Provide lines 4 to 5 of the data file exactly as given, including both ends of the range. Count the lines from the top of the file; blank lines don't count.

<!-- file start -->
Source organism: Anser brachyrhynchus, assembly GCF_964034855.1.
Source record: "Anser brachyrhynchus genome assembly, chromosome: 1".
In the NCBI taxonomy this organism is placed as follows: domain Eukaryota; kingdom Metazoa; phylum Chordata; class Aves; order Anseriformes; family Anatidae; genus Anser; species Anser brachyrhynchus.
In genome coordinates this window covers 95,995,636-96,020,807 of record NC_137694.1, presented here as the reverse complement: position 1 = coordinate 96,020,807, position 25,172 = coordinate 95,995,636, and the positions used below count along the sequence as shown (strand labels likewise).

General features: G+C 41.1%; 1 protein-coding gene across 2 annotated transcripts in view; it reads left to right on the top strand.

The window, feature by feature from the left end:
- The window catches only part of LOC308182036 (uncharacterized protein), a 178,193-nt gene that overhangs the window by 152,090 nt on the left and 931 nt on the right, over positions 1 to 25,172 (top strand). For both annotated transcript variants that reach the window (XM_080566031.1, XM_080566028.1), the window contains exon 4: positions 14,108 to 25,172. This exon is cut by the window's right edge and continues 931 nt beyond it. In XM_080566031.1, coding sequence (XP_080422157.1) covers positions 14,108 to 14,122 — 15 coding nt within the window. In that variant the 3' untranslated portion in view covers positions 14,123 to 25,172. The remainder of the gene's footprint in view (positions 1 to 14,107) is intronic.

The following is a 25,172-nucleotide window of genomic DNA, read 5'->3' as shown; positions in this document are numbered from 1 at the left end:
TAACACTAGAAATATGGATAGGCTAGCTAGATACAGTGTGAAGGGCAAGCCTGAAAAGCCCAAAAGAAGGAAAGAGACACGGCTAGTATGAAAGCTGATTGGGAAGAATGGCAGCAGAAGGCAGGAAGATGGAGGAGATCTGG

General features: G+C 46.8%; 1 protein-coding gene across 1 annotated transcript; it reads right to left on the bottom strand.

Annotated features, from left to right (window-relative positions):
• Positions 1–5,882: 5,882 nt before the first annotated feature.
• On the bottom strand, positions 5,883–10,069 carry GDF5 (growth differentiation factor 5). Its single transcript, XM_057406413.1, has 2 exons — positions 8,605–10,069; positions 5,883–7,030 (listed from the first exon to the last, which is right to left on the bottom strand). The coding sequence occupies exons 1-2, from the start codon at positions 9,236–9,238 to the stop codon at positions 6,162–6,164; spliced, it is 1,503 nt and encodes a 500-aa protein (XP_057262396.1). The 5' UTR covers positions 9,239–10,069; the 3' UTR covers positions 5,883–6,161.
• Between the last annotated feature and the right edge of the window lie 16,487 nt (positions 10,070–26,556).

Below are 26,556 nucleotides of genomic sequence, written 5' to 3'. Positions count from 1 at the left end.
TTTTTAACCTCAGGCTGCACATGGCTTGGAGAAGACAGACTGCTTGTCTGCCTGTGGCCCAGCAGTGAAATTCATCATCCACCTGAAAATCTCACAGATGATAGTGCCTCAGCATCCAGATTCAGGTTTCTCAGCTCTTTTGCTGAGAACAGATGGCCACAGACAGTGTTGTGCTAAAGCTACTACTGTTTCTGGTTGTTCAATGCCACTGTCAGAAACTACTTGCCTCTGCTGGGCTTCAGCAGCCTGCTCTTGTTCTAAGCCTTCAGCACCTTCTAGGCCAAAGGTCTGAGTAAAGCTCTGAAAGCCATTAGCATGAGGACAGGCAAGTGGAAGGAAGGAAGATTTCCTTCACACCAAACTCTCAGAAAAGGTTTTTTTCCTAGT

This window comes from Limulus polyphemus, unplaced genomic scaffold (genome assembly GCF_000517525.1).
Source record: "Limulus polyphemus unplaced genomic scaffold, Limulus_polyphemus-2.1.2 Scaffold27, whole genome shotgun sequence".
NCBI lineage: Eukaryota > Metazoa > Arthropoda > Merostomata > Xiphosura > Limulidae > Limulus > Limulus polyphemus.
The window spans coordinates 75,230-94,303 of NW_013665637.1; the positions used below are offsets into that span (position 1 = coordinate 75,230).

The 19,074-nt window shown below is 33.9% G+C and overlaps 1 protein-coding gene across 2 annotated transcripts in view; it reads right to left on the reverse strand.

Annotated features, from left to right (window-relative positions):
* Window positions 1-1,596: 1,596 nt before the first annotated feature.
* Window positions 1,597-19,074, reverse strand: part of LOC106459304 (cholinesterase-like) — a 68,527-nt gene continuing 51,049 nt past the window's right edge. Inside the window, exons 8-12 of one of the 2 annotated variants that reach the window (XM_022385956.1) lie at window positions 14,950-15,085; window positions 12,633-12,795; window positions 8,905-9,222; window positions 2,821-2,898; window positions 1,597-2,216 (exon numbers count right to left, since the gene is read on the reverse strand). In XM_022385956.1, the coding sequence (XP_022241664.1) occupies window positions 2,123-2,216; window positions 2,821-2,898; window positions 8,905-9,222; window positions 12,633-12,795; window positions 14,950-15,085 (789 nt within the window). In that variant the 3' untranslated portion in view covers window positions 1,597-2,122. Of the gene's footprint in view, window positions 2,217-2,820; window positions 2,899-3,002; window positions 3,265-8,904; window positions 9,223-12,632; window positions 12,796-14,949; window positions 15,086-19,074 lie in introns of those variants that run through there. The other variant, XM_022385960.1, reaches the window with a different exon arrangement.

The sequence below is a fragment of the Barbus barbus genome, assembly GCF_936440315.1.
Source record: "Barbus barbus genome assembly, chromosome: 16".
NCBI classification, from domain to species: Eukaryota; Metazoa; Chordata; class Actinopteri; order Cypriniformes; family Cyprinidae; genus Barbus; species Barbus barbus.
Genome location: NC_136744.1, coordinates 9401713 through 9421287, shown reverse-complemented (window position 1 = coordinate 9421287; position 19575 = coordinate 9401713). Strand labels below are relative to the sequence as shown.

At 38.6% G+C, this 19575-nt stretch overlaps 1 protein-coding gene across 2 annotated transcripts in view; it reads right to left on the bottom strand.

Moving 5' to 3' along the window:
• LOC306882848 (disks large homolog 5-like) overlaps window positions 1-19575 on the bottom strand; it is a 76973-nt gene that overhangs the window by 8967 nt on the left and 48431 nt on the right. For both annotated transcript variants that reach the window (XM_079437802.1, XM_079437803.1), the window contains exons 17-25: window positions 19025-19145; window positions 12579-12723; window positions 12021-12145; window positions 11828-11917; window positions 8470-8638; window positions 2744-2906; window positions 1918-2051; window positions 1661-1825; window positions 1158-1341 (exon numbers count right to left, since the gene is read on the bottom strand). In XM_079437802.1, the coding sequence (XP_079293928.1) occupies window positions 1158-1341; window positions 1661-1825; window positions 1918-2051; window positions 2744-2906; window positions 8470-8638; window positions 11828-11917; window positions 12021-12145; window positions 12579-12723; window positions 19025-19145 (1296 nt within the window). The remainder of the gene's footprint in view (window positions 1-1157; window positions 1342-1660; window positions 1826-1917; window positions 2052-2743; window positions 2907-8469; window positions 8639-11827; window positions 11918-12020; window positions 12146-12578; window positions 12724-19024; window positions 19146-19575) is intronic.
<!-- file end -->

In genome coordinates this window covers 95,995,636-96,020,807 of record NC_137694.1, presented here as the reverse complement: position 1 = coordinate 96,020,807, position 25,172 = coordinate 95,995,636, and the positions used below count along the sequence as shown (strand labels likewise).

General features: G+C 41.1%; 1 protein-coding gene across 2 annotated transcripts in view; it reads left to right on the top strand.